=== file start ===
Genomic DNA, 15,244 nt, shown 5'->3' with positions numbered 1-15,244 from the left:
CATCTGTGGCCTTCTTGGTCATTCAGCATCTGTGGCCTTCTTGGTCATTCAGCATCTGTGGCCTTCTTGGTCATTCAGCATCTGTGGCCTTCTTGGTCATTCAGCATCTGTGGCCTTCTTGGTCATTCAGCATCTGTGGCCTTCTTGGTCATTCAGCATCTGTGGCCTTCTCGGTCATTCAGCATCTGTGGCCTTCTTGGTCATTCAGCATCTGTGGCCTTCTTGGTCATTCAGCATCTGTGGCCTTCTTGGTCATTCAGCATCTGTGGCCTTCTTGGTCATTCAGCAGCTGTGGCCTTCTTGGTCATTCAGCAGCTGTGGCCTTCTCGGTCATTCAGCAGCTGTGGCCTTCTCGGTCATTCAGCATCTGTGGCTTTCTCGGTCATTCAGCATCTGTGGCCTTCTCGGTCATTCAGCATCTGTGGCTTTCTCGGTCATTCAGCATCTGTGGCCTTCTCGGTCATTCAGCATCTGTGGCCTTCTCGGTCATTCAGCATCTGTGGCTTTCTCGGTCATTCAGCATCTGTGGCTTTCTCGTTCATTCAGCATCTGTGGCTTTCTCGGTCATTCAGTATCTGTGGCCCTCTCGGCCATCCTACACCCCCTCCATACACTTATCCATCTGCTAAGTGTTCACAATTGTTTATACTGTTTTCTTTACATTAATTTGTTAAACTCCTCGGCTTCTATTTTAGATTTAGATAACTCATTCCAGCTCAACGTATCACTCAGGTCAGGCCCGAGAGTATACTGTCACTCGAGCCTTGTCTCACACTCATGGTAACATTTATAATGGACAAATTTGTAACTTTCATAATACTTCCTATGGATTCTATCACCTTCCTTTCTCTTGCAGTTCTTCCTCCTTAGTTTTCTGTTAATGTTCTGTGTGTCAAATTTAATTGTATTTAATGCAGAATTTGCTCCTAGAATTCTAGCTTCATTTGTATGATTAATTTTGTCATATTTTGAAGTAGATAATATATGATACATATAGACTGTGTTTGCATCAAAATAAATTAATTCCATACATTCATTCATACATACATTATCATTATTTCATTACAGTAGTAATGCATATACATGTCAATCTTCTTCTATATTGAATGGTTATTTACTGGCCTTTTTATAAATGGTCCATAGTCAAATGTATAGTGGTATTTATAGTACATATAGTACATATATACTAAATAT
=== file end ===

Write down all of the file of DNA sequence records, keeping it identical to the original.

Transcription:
Genomic DNA, 15,244 nt, shown 5'->3' with positions numbered 1-15,244 from the left:
CATCTGTGGCCTTCTTGGTCATTCAGCATCTGTGGCCTTCTTGGTCATTCAGCATCTGTGGCCTTCTTGGTCATTCAGCATCTGTGGCCTTCTTGGTCATTCAGCATCTGTGGCCTTCTTGGTCATTCAGCATCTGTGGCCTTCTTGGTCATTCAGCATCTGTGGCCTTCTCGGTCATTCAGCATCTGTGGCCTTCTTGGTCATTCAGCATCTGTGGCCTTCTTGGTCATTCAGCATCTGTGGCCTTCTTGGTCATTCAGCATCTGTGGCCTTCTTGGTCATTCAGCAGCTGTGGCCTTCTTGGTCATTCAGCAGCTGTGGCCTTCTCGGTCATTCAGCAGCTGTGGCCTTCTCGGTCATTCAGCATCTGTGGCTTTCTCGGTCATTCAGCATCTGTGGCCTTCTCGGTCATTCAGCATCTGTGGCTTTCTCGGTCATTCAGCATCTGTGGCCTTCTCGGTCATTCAGCATCTGTGGCCTTCTCGGTCATTCAGCATCTGTGGCTTTCTCGGTCATTCAGCATCTGTGGCTTTCTCGTTCATTCAGCATCTGTGGCTTTCTCGGTCATTCAGTATCTGTGGCCCTCTCGGCCATCCTACACCCCCTCCATACACTTATCCATCTGCTAAGTGTTCACAATTGTTTATACTGTTTTCTTTACATTAATTTGTTAAACTCCTCGGCTTCTATTTTAGATTTAGATAACTCATTCCAGCTCAACGTATCACTCAGGTCAGGCCCGAGAGTATACTGTCACTCGAGCCTTGTCTCACACTCATGGTAACATTTATAATGGACAAATTTGTAACTTTCATAATACTTCCTATGGATTCTATCACCTTCCTTTCTCTTGCAGTTCTTCCTCCTTAGTTTTCTGTTAATGTTCTGTGTGTCAAATTTAATTGTATTTAATGCAGAATTTGCTCCTAGAATTCTAGCTTCATTTGTATGATTAATTTTGTCATATTTTGAAGTAGATAATATATGATACATATAGACTGTGTTTGCATCAAAATAAATTAATTCCATACATTCATTCATACATACATTATCATTATTTCATTACAGTAGTAATGCATATACATGTCAATCTTCTTCTATATTGAATGGTTATTTACTGGCCTTTTTATAAATGGTCCATAGTCAAATGTATAGTGGTATTTATAGTACATATAGTACATATATACTAAATAT